Even though the USPTO is currently closed to the public, the USPTO remains operational. Furthermore, the CARES Act provides the Director of the USPTO with broad discretionary authority to “toll, waive, adjust, or modify, any timing deadline” established by patent or trademark statute or regulation. The numerous accommodations already provided by the USPTO should provide applicants that have been affected by the COVID-19 pandemic with flexibility. However, applicants should appreciate that, since the COVID-19 outbreak is a fluid situation, additional changes to the USPTO’s operations and/or further accommodations could be forthcoming.
5 March 31, 2020 USPTO press release entitled “USPTO announces extension of certain patent and trademark-related timing deadlines under the Coronavirus Aid, Relief, and Economic Security Act”.
6 Such extensions can include a Notice of Omitted Items, Notice to File Corrected Application Papers, Notice of Incomplete Application, Notice to Comply with Nucleotide Sequence Requirements, Notice to File Missing Parts of Application, and Notification of Missing Requirements.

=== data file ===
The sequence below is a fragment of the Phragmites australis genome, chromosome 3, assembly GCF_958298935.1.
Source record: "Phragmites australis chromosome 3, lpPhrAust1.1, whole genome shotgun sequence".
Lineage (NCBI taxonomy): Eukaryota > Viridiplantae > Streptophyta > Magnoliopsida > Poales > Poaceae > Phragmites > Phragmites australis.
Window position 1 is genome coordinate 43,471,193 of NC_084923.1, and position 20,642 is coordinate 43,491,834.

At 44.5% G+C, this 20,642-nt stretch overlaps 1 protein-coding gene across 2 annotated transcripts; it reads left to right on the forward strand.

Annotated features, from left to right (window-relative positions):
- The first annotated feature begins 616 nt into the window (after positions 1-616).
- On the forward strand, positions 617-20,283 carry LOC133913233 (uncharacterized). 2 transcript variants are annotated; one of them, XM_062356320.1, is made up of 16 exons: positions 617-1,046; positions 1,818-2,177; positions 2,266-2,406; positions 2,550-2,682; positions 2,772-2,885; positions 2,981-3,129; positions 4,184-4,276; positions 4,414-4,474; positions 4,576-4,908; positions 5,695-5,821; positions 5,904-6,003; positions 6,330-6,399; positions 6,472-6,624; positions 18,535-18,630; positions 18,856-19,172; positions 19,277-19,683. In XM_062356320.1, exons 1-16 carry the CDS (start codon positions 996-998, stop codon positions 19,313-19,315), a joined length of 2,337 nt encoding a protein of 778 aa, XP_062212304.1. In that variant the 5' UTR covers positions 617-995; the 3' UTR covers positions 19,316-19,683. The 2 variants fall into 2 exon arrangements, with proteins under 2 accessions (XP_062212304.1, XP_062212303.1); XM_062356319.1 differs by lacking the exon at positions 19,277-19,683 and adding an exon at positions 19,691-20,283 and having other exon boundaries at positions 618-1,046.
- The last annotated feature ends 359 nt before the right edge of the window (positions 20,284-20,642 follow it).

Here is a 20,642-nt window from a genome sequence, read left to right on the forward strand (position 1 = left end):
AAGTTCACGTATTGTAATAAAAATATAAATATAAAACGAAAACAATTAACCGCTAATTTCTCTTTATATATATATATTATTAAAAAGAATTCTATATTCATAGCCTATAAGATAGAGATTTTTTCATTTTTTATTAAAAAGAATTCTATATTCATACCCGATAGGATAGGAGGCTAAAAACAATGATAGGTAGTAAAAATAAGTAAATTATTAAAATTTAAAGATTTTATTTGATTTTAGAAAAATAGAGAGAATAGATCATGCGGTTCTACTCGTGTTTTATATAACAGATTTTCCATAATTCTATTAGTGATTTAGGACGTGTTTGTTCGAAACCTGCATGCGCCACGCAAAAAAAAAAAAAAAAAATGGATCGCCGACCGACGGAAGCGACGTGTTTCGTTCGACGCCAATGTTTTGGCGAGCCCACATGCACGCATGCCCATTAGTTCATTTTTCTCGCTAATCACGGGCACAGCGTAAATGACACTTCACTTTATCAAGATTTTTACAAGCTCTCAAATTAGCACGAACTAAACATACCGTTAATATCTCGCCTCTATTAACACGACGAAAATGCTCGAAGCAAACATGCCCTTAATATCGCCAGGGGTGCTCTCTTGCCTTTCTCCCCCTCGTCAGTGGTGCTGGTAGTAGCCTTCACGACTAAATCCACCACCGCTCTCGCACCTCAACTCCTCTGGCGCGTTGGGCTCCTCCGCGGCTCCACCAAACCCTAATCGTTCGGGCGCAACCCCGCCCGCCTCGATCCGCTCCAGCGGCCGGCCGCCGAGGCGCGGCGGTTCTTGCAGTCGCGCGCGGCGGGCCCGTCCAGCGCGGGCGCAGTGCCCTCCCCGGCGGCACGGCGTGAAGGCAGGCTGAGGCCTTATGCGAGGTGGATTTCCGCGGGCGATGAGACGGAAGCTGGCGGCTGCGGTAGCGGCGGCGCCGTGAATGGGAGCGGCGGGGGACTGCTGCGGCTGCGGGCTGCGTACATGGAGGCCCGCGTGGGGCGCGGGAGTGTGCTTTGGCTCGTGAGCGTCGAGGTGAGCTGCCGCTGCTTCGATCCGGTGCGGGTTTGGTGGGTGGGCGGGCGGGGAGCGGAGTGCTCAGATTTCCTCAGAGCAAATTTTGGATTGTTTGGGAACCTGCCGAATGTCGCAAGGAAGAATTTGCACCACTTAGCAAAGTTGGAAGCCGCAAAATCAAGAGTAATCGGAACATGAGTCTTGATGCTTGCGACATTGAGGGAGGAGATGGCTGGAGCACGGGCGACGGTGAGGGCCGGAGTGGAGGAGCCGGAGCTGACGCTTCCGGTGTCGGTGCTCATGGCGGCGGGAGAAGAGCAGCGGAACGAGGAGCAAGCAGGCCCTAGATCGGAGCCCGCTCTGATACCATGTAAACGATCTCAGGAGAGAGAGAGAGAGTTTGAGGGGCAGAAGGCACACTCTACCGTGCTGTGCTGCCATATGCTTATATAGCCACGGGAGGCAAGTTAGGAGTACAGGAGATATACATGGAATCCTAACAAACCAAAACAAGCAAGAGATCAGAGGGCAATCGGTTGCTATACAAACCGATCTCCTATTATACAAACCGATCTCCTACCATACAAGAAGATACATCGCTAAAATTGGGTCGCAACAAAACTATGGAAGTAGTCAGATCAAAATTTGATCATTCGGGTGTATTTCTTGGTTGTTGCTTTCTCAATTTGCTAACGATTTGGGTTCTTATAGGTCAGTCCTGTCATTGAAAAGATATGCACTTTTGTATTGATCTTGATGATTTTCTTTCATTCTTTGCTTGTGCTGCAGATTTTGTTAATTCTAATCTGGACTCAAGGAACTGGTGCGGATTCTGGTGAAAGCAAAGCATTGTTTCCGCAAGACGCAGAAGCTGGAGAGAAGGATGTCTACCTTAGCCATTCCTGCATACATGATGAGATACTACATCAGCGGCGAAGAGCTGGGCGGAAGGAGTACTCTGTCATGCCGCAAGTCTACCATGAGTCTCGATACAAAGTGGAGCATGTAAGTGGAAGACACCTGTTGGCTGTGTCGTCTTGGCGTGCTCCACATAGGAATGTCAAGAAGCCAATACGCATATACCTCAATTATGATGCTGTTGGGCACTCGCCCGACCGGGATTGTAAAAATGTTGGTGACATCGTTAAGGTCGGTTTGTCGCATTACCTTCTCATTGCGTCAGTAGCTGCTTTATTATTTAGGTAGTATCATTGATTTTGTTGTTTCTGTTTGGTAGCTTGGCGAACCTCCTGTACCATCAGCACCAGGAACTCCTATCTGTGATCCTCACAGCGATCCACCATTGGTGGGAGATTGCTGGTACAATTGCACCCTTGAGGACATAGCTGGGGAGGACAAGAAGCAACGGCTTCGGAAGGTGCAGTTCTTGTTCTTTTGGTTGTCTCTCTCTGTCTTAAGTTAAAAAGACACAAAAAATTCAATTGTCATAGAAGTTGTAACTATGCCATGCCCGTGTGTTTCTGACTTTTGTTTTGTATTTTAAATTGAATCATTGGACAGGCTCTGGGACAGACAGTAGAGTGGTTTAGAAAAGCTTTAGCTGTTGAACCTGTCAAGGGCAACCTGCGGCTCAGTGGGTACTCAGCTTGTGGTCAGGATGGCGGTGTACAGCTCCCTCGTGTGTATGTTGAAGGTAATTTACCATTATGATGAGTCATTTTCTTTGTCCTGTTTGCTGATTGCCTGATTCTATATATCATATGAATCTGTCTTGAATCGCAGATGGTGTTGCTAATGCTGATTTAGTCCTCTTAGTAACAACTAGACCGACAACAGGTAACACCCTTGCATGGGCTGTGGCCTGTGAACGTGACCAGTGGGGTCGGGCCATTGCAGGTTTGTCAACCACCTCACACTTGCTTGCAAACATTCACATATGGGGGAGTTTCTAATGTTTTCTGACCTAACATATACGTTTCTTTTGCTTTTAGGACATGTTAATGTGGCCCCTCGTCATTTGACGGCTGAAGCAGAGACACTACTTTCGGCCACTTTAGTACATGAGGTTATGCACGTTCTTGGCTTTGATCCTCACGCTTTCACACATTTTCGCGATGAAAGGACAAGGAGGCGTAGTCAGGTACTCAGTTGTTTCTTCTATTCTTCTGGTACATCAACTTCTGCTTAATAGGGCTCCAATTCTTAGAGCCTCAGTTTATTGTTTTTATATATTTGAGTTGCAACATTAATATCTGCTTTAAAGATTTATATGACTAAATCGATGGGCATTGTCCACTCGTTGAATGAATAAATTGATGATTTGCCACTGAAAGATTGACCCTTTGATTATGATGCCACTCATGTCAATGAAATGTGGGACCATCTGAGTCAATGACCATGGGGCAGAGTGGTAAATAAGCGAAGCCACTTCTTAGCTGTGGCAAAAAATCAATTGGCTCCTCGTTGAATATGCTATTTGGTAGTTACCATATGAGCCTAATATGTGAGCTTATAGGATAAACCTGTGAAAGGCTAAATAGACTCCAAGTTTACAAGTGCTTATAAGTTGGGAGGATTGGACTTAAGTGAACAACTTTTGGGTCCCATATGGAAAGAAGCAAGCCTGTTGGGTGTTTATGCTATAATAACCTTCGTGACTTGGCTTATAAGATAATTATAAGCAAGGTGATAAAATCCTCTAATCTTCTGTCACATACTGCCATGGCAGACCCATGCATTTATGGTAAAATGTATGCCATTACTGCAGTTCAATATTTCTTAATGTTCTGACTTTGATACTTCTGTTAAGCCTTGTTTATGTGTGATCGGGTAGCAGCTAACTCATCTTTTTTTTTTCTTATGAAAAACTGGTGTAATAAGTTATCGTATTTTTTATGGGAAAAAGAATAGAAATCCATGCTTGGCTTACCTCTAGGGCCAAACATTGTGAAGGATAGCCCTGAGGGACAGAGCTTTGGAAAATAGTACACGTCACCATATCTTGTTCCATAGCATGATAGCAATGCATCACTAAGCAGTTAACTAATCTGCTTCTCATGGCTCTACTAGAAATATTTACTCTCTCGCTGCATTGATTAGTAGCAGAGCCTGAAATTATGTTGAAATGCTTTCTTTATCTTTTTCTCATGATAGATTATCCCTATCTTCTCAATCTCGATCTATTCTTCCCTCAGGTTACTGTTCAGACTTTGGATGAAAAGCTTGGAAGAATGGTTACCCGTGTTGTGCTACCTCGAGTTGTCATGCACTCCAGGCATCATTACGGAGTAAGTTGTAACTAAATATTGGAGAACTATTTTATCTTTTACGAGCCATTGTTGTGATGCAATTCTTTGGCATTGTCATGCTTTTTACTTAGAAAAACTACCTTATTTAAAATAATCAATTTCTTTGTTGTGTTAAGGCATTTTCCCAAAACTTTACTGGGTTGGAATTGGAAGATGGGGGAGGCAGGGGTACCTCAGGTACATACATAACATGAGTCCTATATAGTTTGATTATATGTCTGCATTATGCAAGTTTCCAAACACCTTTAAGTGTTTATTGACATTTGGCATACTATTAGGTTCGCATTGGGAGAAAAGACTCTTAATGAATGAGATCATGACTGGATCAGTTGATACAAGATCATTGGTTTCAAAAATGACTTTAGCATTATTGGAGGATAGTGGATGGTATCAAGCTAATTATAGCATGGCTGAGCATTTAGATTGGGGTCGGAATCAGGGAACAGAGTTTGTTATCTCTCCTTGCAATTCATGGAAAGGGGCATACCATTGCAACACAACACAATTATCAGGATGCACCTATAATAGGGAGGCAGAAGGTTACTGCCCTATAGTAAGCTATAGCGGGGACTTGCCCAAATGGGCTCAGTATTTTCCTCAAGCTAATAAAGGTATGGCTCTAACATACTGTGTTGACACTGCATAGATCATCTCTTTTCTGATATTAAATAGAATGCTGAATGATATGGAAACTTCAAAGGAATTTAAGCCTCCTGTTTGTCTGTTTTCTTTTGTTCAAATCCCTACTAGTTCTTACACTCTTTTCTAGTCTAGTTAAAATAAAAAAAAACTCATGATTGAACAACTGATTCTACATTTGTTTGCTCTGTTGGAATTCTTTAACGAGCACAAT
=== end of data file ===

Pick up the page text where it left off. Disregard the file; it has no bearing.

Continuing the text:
7 Such extensions can include a final or non-final Office Action and a Notice of Non-Compliant Amendment.
8 Such extensions can include a Notice to File Corrected Application Papers issued by the Office of Data Management.
9 Such extensions are: (a) the filing of a Notice of Appeal; (b) the filing of an Appeal Brief; (c) the filing of a Reply Brief; (d) payment of the appeal forwarding fee; (e) request for an oral hearing before the PTAB; (f) response to a substitute examiner's answer; (g) amendment when reopening prosecution in response to, or request for rehearing of, a PTAB decision designated as including a new ground of rejection; (h) request for a rehearing of a PTAB decision; (i) request for rehearing of a PTAB decision; (j) a petition to the Chief Judge; and (k) a patent owner preliminary response in a trial proceeding, or any related responsive filings.
10 See USPTO Patent and Trademark notices provided in the March 31, 2020 USPTO press release.
12 USPTO’s March 16, 2020 Notice entitled “Relief to Patent and Trademark Applicants, Patentees and Trademark Owners Affected by the Coronavirus Outbreak.”
14 FR 17502, Vol. 85, No. 61. March 30, 2020.